West Palm Beach — Claiming her money was cursed by an abusive ex-husband, a mother and daughter team convinced a Boynton Beach-area woman to give them her cash to rid it of evil spirits.
Before she realized she had been duped by the women who described themselves as psychics, the 62-year-old woman had lost more than $1.4 million to the age-old scheme that has claimed victims throughout the ages.
“They fed on my vulnerabilities like psychological terrorists,” the woman, identified only as Ms. O, tearfully told a federal judge on Friday. “They have put me in a state of destitution from which I will never recover.”
While fortune-telling schemes for years have been ignored or treated lightly by the justice system, 74-year-old Annie Vwanawick and her 44-year-old daughter, April Miller, are the latest self-proclaimed psychics to be sentenced in federal court in South Florida.
U.S. District Judge Kenneth Marra rejected their requests to remain free so they could raise money from their far-flung “gypsy family” to repay Ms. O and a Boca Raton man they bilked out of $9,000 in a similar scam.
As part of the paternalistic gypsy culture, both women were forced to become fortune-tellers or be ostracized from their families, said defense attorneys James Lewis and Melanie Malave.
Marra was unimpressed with their pleas for mercy.
“Can you basically steal $1.5 million from someone and get a non-incarcerative sentence?” Marra asked. “Would that promote respect for the law? Is that just punishment?”
Then, answering his own question, he said: “I don’t think so.”
Instead, he gave Vwanawick, known also as Grace Uwanawich and who has arrests in connection with fortune-telling schemes dating back to the 1970s, a 3½-year sentence. He handed Miller a roughly two-year term. He ordered them to report to prison on March 23.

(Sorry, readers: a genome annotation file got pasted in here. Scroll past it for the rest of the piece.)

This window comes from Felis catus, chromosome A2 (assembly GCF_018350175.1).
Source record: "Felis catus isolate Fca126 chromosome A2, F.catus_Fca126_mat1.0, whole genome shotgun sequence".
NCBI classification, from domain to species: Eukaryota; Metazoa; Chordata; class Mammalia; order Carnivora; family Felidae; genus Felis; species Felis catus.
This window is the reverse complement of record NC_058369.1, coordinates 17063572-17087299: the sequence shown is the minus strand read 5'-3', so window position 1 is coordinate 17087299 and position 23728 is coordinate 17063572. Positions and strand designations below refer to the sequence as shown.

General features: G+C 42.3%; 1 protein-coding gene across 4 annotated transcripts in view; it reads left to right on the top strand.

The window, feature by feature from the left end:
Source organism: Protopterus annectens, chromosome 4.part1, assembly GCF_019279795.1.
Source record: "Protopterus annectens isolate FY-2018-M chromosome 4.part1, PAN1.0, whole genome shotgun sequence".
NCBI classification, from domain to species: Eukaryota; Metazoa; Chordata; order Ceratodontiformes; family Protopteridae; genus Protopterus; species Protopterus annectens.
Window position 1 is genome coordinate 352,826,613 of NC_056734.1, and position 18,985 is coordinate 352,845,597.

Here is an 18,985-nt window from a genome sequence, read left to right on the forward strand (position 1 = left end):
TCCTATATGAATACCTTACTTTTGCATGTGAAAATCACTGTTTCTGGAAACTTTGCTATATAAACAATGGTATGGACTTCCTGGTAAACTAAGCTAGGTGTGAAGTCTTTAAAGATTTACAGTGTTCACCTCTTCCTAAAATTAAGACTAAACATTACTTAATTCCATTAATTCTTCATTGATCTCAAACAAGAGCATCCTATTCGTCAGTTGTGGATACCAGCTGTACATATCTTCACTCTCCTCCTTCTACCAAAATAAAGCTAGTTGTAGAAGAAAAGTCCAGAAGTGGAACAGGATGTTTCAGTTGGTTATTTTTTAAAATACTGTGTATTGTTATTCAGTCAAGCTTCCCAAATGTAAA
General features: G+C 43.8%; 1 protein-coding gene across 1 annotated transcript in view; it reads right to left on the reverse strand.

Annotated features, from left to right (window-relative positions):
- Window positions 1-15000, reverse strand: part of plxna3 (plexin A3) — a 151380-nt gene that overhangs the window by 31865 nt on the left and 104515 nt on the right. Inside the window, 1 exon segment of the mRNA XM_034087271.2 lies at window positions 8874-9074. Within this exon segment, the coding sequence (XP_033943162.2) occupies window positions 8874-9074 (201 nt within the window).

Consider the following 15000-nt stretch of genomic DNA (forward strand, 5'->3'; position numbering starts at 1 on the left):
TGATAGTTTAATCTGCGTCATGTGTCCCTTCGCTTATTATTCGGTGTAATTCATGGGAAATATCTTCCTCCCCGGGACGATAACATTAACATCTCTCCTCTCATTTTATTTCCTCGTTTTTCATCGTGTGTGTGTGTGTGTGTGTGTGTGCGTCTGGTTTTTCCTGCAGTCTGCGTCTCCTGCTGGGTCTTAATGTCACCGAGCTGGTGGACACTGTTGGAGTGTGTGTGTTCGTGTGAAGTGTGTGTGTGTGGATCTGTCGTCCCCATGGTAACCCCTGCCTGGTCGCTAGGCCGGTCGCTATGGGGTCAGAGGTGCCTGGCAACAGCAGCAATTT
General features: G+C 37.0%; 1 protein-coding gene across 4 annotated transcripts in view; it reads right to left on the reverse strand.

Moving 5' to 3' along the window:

Ms. O, who had asked Marra to put the mother and daughter behind bars for as long as 20 years, said she was disappointed by his decision.
“I will be the one sentenced to live out the rest of my life in poverty because of what they’ve done to me,” she said.
Bob Nygaard, a Boca Raton-based private investigator who specializes in fortune-telling cases, said the punishment was inadequate.
While the mother and daughter repaid $97,000, they still pocketed at least $1.3 million, he said. Spending three years in prison to make $1.3 million is a deal many people would take.
“This crime will never stop unless you take the incentive out of it,” Nygaard said. “This sentence does not deter crime.”
Under federal guidelines, the maximum sentence recommended was roughly four years. Marra said he couldn’t exceed that by six, much less 16, years.
Both Ms. O and the Boca man, identified only as Mr. A, said they were at low points when the mother and daughter entered their lives.
Mr. A’s business was struggling and his wife had health problems. Vwanawick and Miller said they saw a dark force surrounding his family. Only Vwanawick, a “white squaw of the Cherokee Indian Tribe,” could lift the curse by cleansing his money, he said he was told.
Ms. O said the two made similar dire claims about her future. In the midst of an ugly divorce from an alcoholic husband, she said she was willing to do anything to get her life back on track when Miller approached her in a nail salon in 2010.
What began as requests for money to buy candles, crystals and religious items quickly escalated into requests for cash. She began regularly withdrawing tens of thousands of dollars from her bank account, handing them cash along with nearly $50,000 in jewelry.
They promised to return the cash and gems after it was cleaned of evil spirits. “I swear to you, in Jesus’ name, we want nothing from you,” Ms. O said they assured her.
But, she said, when she demanded her money back, their demeanors changed. “You must be very stupid,” she said Vwanawick told her, quoting a conversation she recorded and took to the FBI.
While they refused to give her receipts, saying they couldn’t write and that it was against their culture, she kept meticulous records. Having already pleaded guilty to conspiracy to commit wire fraud, neither contested their misdeeds. But, they argued that, at most, they stole $800,000 from Ms. O and Mr. A.
Still, Marra ordered them to pay $1.4 million in restitution — an amount he said neither would probably ever repay.
The case comes roughly six years after Assistant U.S. Attorney Roger Stefin convinced a West Palm Beach jury to convict Fort Lauderdale psychic Rose Marks of more than a dozen crimes for bilking vulnerable people out of nearly $18 million. Among her victims was best-selling romance novelist Jude Deveraux.
While other members of her family were also prosecuted, as the family matriarch, Marks received the stiffest sentence. She is serving a 10-year term.
Earlier this year, 28-year-old Sherry Tina Uwanawich (no relation) was sentenced to roughly three years in prison in connection with a $1.6 million fortune-telling scam she operated from homes in Broward and Palm Beach counties.
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